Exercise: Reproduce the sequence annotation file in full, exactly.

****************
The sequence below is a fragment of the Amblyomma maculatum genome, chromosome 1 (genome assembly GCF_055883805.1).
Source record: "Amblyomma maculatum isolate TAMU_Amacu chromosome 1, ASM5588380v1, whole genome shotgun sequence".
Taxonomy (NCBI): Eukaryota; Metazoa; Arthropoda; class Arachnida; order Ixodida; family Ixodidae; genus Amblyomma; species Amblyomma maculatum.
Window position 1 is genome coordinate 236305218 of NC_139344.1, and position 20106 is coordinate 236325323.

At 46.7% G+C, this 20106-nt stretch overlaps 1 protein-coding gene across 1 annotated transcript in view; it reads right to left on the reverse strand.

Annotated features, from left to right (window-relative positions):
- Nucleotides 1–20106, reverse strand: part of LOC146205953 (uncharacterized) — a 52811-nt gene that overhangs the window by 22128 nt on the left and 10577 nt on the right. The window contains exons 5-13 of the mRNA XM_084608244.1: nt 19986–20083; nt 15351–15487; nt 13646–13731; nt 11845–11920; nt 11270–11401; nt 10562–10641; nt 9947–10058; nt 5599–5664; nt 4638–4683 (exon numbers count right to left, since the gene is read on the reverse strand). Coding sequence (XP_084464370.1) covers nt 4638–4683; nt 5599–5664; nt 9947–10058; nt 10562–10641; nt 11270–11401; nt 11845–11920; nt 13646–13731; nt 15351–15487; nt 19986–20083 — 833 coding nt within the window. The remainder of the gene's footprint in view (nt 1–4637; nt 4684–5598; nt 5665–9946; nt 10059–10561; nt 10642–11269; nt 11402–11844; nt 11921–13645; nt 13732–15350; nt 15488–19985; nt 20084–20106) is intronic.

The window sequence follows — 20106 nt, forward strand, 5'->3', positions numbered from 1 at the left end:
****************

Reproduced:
The sequence below is a fragment of the Amblyomma maculatum genome, chromosome 1 (genome assembly GCF_055883805.1).
Source record: "Amblyomma maculatum isolate TAMU_Amacu chromosome 1, ASM5588380v1, whole genome shotgun sequence".
Taxonomy (NCBI): Eukaryota; Metazoa; Arthropoda; class Arachnida; order Ixodida; family Ixodidae; genus Amblyomma; species Amblyomma maculatum.
Window position 1 is genome coordinate 236305218 of NC_139344.1, and position 20106 is coordinate 236325323.

At 46.7% G+C, this 20106-nt stretch overlaps 1 protein-coding gene across 1 annotated transcript in view; it reads right to left on the reverse strand.

Annotated features, from left to right (window-relative positions):
- Nucleotides 1–20106, reverse strand: part of LOC146205953 (uncharacterized) — a 52811-nt gene that overhangs the window by 22128 nt on the left and 10577 nt on the right. The window contains exons 5-13 of the mRNA XM_084608244.1: nt 19986–20083; nt 15351–15487; nt 13646–13731; nt 11845–11920; nt 11270–11401; nt 10562–10641; nt 9947–10058; nt 5599–5664; nt 4638–4683 (exon numbers count right to left, since the gene is read on the reverse strand). Coding sequence (XP_084464370.1) covers nt 4638–4683; nt 5599–5664; nt 9947–10058; nt 10562–10641; nt 11270–11401; nt 11845–11920; nt 13646–13731; nt 15351–15487; nt 19986–20083 — 833 coding nt within the window. The remainder of the gene's footprint in view (nt 1–4637; nt 4684–5598; nt 5665–9946; nt 10059–10561; nt 10642–11269; nt 11402–11844; nt 11921–13645; nt 13732–15350; nt 15488–19985; nt 20084–20106) is intronic.

The window sequence follows — 20106 nt, forward strand, 5'->3', positions numbered from 1 at the left end: